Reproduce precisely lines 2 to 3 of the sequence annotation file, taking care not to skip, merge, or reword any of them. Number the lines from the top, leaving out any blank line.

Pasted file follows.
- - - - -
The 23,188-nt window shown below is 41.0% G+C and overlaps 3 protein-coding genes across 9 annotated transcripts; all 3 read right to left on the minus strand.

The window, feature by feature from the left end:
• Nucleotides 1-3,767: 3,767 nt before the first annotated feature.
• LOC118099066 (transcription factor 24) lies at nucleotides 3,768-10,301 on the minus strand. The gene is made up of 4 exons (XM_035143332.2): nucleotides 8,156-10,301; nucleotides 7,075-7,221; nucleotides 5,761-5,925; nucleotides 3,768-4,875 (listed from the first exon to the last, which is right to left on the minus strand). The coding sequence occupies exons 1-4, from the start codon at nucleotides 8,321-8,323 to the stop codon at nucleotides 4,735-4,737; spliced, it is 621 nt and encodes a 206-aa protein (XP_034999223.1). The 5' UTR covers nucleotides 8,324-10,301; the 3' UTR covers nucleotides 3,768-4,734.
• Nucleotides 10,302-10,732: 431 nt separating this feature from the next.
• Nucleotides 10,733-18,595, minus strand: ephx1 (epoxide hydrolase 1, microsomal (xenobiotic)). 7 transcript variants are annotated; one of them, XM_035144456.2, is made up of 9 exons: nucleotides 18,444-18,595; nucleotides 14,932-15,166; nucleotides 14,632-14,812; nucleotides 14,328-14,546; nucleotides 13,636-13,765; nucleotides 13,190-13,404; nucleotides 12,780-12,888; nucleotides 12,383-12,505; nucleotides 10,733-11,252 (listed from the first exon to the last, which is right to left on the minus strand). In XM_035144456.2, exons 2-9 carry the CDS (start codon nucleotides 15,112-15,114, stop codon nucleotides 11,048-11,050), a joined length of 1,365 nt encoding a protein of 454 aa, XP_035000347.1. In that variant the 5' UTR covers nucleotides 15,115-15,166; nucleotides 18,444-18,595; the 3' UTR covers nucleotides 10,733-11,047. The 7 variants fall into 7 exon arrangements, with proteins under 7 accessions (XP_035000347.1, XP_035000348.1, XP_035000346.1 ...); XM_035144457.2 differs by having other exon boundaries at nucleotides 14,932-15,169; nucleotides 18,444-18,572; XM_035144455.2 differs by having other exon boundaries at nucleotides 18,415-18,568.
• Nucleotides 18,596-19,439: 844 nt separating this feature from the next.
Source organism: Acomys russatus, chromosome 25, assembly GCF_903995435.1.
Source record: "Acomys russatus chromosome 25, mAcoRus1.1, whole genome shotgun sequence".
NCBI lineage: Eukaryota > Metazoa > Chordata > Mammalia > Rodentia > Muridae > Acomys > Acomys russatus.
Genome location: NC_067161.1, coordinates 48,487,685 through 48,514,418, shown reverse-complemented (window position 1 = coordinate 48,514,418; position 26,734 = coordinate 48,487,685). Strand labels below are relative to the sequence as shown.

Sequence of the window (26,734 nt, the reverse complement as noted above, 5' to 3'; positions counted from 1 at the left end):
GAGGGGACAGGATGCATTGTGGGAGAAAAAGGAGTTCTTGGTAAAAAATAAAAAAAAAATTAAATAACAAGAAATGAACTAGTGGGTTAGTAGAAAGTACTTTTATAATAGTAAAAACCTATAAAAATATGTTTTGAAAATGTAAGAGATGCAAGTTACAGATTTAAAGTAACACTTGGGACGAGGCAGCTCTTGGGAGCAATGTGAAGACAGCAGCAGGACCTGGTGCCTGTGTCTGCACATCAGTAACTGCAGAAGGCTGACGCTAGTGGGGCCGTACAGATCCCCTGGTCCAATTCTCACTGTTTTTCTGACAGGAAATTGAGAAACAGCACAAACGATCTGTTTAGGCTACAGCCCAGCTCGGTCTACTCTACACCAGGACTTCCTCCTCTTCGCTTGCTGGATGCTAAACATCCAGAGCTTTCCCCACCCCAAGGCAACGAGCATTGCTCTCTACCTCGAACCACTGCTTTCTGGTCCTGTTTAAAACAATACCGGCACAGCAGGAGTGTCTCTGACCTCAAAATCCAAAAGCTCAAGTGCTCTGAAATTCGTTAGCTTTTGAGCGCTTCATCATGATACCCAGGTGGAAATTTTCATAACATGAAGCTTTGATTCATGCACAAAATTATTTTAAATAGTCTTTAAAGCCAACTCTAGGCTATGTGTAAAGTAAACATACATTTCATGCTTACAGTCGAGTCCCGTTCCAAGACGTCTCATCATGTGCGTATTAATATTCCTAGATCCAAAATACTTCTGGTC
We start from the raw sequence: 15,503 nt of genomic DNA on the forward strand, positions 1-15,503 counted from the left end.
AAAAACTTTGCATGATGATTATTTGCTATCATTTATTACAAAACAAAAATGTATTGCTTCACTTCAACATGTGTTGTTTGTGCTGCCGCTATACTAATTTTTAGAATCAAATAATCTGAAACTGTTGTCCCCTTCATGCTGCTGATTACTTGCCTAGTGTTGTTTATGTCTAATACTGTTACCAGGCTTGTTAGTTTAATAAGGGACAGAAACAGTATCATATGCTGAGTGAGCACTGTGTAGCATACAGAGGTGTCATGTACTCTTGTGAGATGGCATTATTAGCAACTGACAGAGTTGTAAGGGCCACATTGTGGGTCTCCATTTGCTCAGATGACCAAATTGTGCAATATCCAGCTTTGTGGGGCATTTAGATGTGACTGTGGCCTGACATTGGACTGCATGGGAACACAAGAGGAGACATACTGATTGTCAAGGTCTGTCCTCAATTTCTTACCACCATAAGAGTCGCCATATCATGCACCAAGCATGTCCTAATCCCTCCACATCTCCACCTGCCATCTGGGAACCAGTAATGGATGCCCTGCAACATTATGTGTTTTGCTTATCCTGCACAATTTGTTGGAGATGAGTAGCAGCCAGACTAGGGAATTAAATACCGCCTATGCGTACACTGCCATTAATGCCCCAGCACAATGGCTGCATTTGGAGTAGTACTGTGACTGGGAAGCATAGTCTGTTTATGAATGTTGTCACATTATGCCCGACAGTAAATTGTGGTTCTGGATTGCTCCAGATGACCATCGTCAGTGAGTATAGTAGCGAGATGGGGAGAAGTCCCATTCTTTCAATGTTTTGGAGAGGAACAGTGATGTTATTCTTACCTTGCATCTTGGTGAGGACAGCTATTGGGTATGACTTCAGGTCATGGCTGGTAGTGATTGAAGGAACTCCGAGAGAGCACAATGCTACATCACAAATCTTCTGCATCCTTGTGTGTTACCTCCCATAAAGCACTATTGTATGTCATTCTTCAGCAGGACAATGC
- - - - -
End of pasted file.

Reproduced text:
The window, feature by feature from the left end:
• Nucleotides 1-3,767: 3,767 nt before the first annotated feature.